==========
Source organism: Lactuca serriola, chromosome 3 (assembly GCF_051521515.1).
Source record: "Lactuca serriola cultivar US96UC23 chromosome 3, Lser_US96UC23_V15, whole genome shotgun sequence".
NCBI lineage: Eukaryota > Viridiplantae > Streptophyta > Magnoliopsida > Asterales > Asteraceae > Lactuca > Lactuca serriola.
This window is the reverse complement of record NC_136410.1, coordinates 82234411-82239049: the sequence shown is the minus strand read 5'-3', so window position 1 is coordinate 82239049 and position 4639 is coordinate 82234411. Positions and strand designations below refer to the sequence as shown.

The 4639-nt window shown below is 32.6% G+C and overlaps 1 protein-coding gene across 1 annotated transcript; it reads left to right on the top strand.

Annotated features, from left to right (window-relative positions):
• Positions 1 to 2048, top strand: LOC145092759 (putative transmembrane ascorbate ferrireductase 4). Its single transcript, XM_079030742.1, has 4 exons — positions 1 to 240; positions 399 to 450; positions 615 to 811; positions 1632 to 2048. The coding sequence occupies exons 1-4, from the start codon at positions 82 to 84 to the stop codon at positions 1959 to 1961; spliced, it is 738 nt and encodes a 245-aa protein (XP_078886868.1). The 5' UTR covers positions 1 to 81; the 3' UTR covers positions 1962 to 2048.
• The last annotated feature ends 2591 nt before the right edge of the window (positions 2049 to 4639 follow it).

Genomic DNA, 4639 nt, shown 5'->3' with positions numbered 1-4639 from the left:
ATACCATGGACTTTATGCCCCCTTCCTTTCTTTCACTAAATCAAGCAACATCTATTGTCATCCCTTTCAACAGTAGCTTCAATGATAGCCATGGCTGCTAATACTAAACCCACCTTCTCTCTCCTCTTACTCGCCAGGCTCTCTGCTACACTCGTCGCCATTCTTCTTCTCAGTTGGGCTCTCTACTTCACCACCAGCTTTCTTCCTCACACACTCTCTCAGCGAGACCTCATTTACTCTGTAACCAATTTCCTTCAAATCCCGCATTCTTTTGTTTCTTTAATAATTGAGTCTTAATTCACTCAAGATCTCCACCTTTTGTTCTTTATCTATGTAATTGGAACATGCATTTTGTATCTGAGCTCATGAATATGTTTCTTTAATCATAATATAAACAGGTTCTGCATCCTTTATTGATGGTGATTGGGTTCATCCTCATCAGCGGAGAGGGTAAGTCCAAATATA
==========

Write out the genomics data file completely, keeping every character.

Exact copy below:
Source organism: Lactuca serriola, chromosome 3 (assembly GCF_051521515.1).
Source record: "Lactuca serriola cultivar US96UC23 chromosome 3, Lser_US96UC23_V15, whole genome shotgun sequence".
NCBI lineage: Eukaryota > Viridiplantae > Streptophyta > Magnoliopsida > Asterales > Asteraceae > Lactuca > Lactuca serriola.
This window is the reverse complement of record NC_136410.1, coordinates 82234411-82239049: the sequence shown is the minus strand read 5'-3', so window position 1 is coordinate 82239049 and position 4639 is coordinate 82234411. Positions and strand designations below refer to the sequence as shown.

The 4639-nt window shown below is 32.6% G+C and overlaps 1 protein-coding gene across 1 annotated transcript; it reads left to right on the top strand.

Annotated features, from left to right (window-relative positions):
• Positions 1 to 2048, top strand: LOC145092759 (putative transmembrane ascorbate ferrireductase 4). Its single transcript, XM_079030742.1, has 4 exons — positions 1 to 240; positions 399 to 450; positions 615 to 811; positions 1632 to 2048. The coding sequence occupies exons 1-4, from the start codon at positions 82 to 84 to the stop codon at positions 1959 to 1961; spliced, it is 738 nt and encodes a 245-aa protein (XP_078886868.1). The 5' UTR covers positions 1 to 81; the 3' UTR covers positions 1962 to 2048.
• The last annotated feature ends 2591 nt before the right edge of the window (positions 2049 to 4639 follow it).

Genomic DNA, 4639 nt, shown 5'->3' with positions numbered 1-4639 from the left:
ATACCATGGACTTTATGCCCCCTTCCTTTCTTTCACTAAATCAAGCAACATCTATTGTCATCCCTTTCAACAGTAGCTTCAATGATAGCCATGGCTGCTAATACTAAACCCACCTTCTCTCTCCTCTTACTCGCCAGGCTCTCTGCTACACTCGTCGCCATTCTTCTTCTCAGTTGGGCTCTCTACTTCACCACCAGCTTTCTTCCTCACACACTCTCTCAGCGAGACCTCATTTACTCTGTAACCAATTTCCTTCAAATCCCGCATTCTTTTGTTTCTTTAATAATTGAGTCTTAATTCACTCAAGATCTCCACCTTTTGTTCTTTATCTATGTAATTGGAACATGCATTTTGTATCTGAGCTCATGAATATGTTTCTTTAATCATAATATAAACAGGTTCTGCATCCTTTATTGATGGTGATTGGGTTCATCCTCATCAGCGGAGAGGGTAAGTCCAAATATA